Article by Manisha Krishnan, Vice News
On the second day of my fellowship in Berlin this summer, I headed to Görlitzer Park, a notorious spot for desperate tourists looking to pick up weed. I was one of them.
I primarily consume cannabis as a sleep aid, and I didn’t think I’d be able to manage without it, considering the extreme jet lag brought on by a six-hour time difference. Being brand new to the city, I didn’t have a plug.
Of course, the first batch of weed I was offered looked awful—it was the colour of hay. I haggled for a bit and got an eighth of something passable for 35 euros ($51).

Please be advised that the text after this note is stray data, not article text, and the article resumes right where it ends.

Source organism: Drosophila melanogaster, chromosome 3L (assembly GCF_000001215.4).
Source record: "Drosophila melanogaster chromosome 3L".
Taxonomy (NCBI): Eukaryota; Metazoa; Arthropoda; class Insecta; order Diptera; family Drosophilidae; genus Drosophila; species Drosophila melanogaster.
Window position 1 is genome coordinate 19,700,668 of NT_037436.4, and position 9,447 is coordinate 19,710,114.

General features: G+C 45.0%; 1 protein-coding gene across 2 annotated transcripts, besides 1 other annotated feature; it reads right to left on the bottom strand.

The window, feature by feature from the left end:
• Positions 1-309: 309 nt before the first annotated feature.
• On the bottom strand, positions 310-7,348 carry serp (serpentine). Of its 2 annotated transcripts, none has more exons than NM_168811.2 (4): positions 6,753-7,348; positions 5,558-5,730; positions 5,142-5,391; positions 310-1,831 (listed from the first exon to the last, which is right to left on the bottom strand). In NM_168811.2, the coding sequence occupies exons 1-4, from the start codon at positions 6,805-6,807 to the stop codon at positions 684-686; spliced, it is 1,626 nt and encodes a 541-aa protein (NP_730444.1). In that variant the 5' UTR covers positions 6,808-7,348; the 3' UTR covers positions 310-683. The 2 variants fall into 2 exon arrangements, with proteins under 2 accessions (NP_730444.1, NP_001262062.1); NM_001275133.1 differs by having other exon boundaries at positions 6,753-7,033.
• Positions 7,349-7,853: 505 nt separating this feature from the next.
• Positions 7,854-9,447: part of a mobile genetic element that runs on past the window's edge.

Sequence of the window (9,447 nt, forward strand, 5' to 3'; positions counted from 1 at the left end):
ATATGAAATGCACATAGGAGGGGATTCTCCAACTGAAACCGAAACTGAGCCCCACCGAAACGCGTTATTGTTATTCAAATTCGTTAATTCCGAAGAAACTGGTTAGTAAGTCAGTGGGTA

Someone in my situation who was dropped into (urban) Canada wouldn’t have that problem anymore. They would be able to go to a store and buy weed, without fear of arrest, because that’s normal now. And a year after legalization, that is worth feeling good about, even if this rollout has left much to be desired.
But a year is a good time to reflect on what’s working and what isn’t:
Ontario, B.C. and Quebec are losers
While Ontario, B.C., and Quebec have strong black markets for cannabis, all three provinces vastly underperformed in terms of setting up legal retail stores and making sales.
Ontario’s 25 brick-and-mortar shops didn’t start opening until April. B.C. only had one store on October 17, 2018 and now has 85 shops, but only 14 in Vancouver, once home to more than 100 black market dispensaries. Quebec has 22 stores. Comparatively, Alberta has 301 stores.